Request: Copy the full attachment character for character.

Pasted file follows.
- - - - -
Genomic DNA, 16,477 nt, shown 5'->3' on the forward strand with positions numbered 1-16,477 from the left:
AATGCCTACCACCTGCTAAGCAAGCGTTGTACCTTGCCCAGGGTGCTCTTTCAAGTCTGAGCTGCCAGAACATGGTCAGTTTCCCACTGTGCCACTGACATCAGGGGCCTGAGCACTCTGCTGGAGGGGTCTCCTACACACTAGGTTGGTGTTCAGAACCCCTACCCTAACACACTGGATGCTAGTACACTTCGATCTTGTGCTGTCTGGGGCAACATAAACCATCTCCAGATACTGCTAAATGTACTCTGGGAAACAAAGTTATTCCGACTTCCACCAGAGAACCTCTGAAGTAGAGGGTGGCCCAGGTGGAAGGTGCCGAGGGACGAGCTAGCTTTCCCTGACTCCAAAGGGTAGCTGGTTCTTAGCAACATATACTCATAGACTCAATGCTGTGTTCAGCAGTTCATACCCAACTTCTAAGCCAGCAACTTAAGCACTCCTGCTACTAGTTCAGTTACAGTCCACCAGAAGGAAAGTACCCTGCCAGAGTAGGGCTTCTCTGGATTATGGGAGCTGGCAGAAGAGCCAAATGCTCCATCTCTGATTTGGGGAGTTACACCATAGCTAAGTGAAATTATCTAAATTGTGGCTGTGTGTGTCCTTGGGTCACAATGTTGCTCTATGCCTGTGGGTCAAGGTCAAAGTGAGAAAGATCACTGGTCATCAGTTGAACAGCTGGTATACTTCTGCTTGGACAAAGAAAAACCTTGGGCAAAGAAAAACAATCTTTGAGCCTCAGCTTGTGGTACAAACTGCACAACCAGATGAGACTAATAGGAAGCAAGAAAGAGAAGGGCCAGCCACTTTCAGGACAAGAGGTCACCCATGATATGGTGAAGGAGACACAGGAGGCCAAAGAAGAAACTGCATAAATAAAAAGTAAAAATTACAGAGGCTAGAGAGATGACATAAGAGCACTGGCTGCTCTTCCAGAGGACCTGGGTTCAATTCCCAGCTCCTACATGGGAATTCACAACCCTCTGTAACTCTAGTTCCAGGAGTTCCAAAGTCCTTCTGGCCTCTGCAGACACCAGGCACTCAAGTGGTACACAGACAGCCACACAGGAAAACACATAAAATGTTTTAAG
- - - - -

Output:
Genomic DNA, 16,477 nt, shown 5'->3' on the forward strand with positions numbered 1-16,477 from the left:
AATGCCTACCACCTGCTAAGCAAGCGTTGTACCTTGCCCAGGGTGCTCTTTCAAGTCTGAGCTGCCAGAACATGGTCAGTTTCCCACTGTGCCACTGACATCAGGGGCCTGAGCACTCTGCTGGAGGGGTCTCCTACACACTAGGTTGGTGTTCAGAACCCCTACCCTAACACACTGGATGCTAGTACACTTCGATCTTGTGCTGTCTGGGGCAACATAAACCATCTCCAGATACTGCTAAATGTACTCTGGGAAACAAAGTTATTCCGACTTCCACCAGAGAACCTCTGAAGTAGAGGGTGGCCCAGGTGGAAGGTGCCGAGGGACGAGCTAGCTTTCCCTGACTCCAAAGGGTAGCTGGTTCTTAGCAACATATACTCATAGACTCAATGCTGTGTTCAGCAGTTCATACCCAACTTCTAAGCCAGCAACTTAAGCACTCCTGCTACTAGTTCAGTTACAGTCCACCAGAAGGAAAGTACCCTGCCAGAGTAGGGCTTCTCTGGATTATGGGAGCTGGCAGAAGAGCCAAATGCTCCATCTCTGATTTGGGGAGTTACACCATAGCTAAGTGAAATTATCTAAATTGTGGCTGTGTGTGTCCTTGGGTCACAATGTTGCTCTATGCCTGTGGGTCAAGGTCAAAGTGAGAAAGATCACTGGTCATCAGTTGAACAGCTGGTATACTTCTGCTTGGACAAAGAAAAACCTTGGGCAAAGAAAAACAATCTTTGAGCCTCAGCTTGTGGTACAAACTGCACAACCAGATGAGACTAATAGGAAGCAAGAAAGAGAAGGGCCAGCCACTTTCAGGACAAGAGGTCACCCATGATATGGTGAAGGAGACACAGGAGGCCAAAGAAGAAACTGCATAAATAAAAAGTAAAAATTACAGAGGCTAGAGAGATGACATAAGAGCACTGGCTGCTCTTCCAGAGGACCTGGGTTCAATTCCCAGCTCCTACATGGGAATTCACAACCCTCTGTAACTCTAGTTCCAGGAGTTCCAAAGTCCTTCTGGCCTCTGCAGACACCAGGCACTCAAGTGGTACACAGACAGCCACACAGGAAAACACATAAAATGTTTTAAG